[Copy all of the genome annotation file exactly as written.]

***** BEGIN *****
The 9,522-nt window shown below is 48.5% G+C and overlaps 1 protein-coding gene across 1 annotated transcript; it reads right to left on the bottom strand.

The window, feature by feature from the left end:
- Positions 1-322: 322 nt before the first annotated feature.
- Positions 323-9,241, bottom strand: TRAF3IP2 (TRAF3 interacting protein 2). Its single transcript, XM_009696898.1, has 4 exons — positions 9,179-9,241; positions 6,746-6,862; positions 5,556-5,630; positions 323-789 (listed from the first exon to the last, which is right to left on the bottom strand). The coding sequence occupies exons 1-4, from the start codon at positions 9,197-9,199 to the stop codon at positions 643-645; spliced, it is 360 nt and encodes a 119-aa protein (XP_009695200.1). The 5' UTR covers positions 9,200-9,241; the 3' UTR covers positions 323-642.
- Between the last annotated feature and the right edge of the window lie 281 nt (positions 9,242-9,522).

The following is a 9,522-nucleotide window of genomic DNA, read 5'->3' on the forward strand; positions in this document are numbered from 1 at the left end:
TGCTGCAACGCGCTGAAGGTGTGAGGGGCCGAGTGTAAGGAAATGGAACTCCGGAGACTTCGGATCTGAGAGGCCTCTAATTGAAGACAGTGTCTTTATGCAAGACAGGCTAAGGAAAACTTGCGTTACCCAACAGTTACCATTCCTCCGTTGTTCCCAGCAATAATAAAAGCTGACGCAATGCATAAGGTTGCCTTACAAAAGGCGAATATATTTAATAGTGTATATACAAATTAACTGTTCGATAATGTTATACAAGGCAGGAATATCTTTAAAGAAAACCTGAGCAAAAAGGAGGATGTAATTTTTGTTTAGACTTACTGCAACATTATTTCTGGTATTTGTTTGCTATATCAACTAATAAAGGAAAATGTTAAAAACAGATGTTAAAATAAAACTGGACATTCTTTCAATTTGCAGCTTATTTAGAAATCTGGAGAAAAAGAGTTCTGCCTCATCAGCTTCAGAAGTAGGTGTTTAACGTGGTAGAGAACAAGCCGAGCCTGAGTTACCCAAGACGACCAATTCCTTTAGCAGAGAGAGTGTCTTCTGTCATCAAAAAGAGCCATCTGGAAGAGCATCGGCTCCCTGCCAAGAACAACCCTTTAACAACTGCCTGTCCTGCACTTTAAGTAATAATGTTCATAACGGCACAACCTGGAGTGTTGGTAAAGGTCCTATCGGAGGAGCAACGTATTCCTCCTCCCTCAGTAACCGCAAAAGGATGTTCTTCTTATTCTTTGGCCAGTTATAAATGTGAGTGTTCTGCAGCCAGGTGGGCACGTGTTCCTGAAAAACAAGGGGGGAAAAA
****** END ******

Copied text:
The 9,522-nt window shown below is 48.5% G+C and overlaps 1 protein-coding gene across 1 annotated transcript; it reads right to left on the bottom strand.

The window, feature by feature from the left end:
- Positions 1-322: 322 nt before the first annotated feature.
- Positions 323-9,241, bottom strand: TRAF3IP2 (TRAF3 interacting protein 2). Its single transcript, XM_009696898.1, has 4 exons — positions 9,179-9,241; positions 6,746-6,862; positions 5,556-5,630; positions 323-789 (listed from the first exon to the last, which is right to left on the bottom strand). The coding sequence occupies exons 1-4, from the start codon at positions 9,197-9,199 to the stop codon at positions 643-645; spliced, it is 360 nt and encodes a 119-aa protein (XP_009695200.1). The 5' UTR covers positions 9,200-9,241; the 3' UTR covers positions 323-642.
- Between the last annotated feature and the right edge of the window lie 281 nt (positions 9,242-9,522).

The following is a 9,522-nucleotide window of genomic DNA, read 5'->3' on the forward strand; positions in this document are numbered from 1 at the left end:
TGCTGCAACGCGCTGAAGGTGTGAGGGGCCGAGTGTAAGGAAATGGAACTCCGGAGACTTCGGATCTGAGAGGCCTCTAATTGAAGACAGTGTCTTTATGCAAGACAGGCTAAGGAAAACTTGCGTTACCCAACAGTTACCATTCCTCCGTTGTTCCCAGCAATAATAAAAGCTGACGCAATGCATAAGGTTGCCTTACAAAAGGCGAATATATTTAATAGTGTATATACAAATTAACTGTTCGATAATGTTATACAAGGCAGGAATATCTTTAAAGAAAACCTGAGCAAAAAGGAGGATGTAATTTTTGTTTAGACTTACTGCAACATTATTTCTGGTATTTGTTTGCTATATCAACTAATAAAGGAAAATGTTAAAAACAGATGTTAAAATAAAACTGGACATTCTTTCAATTTGCAGCTTATTTAGAAATCTGGAGAAAAAGAGTTCTGCCTCATCAGCTTCAGAAGTAGGTGTTTAACGTGGTAGAGAACAAGCCGAGCCTGAGTTACCCAAGACGACCAATTCCTTTAGCAGAGAGAGTGTCTTCTGTCATCAAAAAGAGCCATCTGGAAGAGCATCGGCTCCCTGCCAAGAACAACCCTTTAACAACTGCCTGTCCTGCACTTTAAGTAATAATGTTCATAACGGCACAACCTGGAGTGTTGGTAAAGGTCCTATCGGAGGAGCAACGTATTCCTCCTCCCTCAGTAACCGCAAAAGGATGTTCTTCTTATTCTTTGGCCAGTTATAAATGTGAGTGTTCTGCAGCCAGGTGGGCACGTGTTCCTGAAAAACAAGGGGGGAAAAA